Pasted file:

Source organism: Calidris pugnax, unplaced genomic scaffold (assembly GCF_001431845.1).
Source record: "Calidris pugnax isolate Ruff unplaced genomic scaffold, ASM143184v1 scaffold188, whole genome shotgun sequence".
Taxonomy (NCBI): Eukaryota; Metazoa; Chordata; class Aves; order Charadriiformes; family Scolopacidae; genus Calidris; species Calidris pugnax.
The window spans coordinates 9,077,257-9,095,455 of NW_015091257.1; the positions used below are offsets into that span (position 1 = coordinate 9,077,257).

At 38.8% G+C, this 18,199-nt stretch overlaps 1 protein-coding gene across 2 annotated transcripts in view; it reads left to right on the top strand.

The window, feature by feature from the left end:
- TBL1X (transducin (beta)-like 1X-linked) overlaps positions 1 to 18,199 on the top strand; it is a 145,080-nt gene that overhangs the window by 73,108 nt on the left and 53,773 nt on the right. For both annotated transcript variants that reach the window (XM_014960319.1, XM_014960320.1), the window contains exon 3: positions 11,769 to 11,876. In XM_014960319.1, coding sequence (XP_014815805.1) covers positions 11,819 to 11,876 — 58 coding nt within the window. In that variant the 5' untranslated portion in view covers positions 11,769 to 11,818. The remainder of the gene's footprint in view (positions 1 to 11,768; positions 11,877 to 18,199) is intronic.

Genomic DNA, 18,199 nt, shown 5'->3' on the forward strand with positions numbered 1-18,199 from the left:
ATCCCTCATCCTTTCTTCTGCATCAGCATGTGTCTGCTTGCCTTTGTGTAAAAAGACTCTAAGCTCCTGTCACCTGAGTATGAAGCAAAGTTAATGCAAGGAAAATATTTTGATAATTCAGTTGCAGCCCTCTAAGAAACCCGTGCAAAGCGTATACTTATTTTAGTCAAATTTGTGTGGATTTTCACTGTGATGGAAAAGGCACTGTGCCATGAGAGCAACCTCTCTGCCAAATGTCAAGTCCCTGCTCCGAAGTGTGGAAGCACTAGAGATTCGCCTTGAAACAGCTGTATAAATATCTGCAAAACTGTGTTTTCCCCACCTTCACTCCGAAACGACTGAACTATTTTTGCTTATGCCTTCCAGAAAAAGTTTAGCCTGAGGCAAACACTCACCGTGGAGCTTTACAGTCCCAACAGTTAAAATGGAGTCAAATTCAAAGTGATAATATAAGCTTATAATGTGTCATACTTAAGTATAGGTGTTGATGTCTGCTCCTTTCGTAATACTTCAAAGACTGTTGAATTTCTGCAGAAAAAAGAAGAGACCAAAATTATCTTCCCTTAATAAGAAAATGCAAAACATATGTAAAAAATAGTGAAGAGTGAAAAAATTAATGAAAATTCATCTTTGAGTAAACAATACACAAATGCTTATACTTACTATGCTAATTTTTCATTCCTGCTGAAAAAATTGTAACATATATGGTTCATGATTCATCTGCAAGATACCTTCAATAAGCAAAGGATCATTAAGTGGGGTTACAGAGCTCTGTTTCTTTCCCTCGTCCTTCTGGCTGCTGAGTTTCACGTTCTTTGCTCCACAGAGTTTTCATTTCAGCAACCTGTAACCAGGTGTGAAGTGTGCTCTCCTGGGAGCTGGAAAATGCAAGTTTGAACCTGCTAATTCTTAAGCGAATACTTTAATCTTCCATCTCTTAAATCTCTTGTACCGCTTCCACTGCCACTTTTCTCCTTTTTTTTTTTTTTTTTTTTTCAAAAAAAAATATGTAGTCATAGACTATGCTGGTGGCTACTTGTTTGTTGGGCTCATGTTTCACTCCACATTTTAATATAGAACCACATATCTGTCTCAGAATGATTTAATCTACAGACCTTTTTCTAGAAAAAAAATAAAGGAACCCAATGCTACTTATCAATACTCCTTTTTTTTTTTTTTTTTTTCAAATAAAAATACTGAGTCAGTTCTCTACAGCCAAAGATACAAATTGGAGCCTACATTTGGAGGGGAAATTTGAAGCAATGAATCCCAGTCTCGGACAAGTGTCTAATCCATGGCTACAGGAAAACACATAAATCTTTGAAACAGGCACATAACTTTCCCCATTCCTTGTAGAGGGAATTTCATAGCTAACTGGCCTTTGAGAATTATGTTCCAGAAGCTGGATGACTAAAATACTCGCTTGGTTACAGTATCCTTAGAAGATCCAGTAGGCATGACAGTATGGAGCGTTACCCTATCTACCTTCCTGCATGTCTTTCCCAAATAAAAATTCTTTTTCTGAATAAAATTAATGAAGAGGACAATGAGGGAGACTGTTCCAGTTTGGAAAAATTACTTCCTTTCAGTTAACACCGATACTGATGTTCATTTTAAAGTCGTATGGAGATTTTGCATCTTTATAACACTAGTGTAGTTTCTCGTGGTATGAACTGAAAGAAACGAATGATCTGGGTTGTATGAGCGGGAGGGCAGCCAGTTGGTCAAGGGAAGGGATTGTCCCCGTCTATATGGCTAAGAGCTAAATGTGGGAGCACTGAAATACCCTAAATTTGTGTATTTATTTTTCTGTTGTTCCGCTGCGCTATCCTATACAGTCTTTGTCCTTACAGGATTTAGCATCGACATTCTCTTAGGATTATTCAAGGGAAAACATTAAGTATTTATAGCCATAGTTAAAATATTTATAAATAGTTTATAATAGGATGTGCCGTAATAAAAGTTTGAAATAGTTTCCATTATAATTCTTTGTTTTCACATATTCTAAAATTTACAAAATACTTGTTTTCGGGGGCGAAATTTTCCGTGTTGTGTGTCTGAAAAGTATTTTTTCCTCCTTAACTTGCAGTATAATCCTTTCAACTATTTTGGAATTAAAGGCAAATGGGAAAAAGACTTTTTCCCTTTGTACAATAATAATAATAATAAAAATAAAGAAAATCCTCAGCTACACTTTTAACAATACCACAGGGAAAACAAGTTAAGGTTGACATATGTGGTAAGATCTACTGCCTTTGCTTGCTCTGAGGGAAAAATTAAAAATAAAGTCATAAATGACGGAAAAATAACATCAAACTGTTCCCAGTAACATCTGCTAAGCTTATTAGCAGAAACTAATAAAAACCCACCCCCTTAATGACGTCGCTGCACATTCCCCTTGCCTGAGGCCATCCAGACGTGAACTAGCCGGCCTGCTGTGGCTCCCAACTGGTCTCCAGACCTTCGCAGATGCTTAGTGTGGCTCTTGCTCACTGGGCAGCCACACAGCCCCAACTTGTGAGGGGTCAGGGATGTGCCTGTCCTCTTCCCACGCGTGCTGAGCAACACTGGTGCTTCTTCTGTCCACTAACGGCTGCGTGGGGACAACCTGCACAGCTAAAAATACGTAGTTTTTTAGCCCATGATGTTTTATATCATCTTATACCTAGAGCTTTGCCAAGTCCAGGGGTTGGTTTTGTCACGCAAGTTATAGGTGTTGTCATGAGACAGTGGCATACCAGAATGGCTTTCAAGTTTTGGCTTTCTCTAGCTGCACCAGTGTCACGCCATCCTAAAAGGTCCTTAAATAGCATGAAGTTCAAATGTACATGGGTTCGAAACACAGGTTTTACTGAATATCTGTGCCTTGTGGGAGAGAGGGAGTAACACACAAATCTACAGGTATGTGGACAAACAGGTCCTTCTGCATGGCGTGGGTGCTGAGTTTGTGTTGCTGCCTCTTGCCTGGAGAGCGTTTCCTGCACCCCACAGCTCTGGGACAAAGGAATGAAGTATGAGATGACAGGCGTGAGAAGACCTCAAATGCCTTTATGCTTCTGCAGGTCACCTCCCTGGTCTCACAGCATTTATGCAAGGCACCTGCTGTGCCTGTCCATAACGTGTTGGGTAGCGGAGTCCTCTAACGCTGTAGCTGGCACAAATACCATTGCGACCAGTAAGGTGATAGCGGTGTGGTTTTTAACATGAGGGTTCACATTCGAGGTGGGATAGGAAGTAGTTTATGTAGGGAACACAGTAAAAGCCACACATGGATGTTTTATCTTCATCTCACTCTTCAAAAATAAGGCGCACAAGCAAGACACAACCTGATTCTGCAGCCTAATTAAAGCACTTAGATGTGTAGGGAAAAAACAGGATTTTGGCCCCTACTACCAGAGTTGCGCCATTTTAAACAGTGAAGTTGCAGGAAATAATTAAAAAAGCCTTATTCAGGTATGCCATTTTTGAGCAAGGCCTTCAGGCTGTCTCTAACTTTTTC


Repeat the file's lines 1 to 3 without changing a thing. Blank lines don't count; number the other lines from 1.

Source organism: Calidris pugnax, unplaced genomic scaffold (assembly GCF_001431845.1).
Source record: "Calidris pugnax isolate Ruff unplaced genomic scaffold, ASM143184v1 scaffold188, whole genome shotgun sequence".
Taxonomy (NCBI): Eukaryota; Metazoa; Chordata; class Aves; order Charadriiformes; family Scolopacidae; genus Calidris; species Calidris pugnax.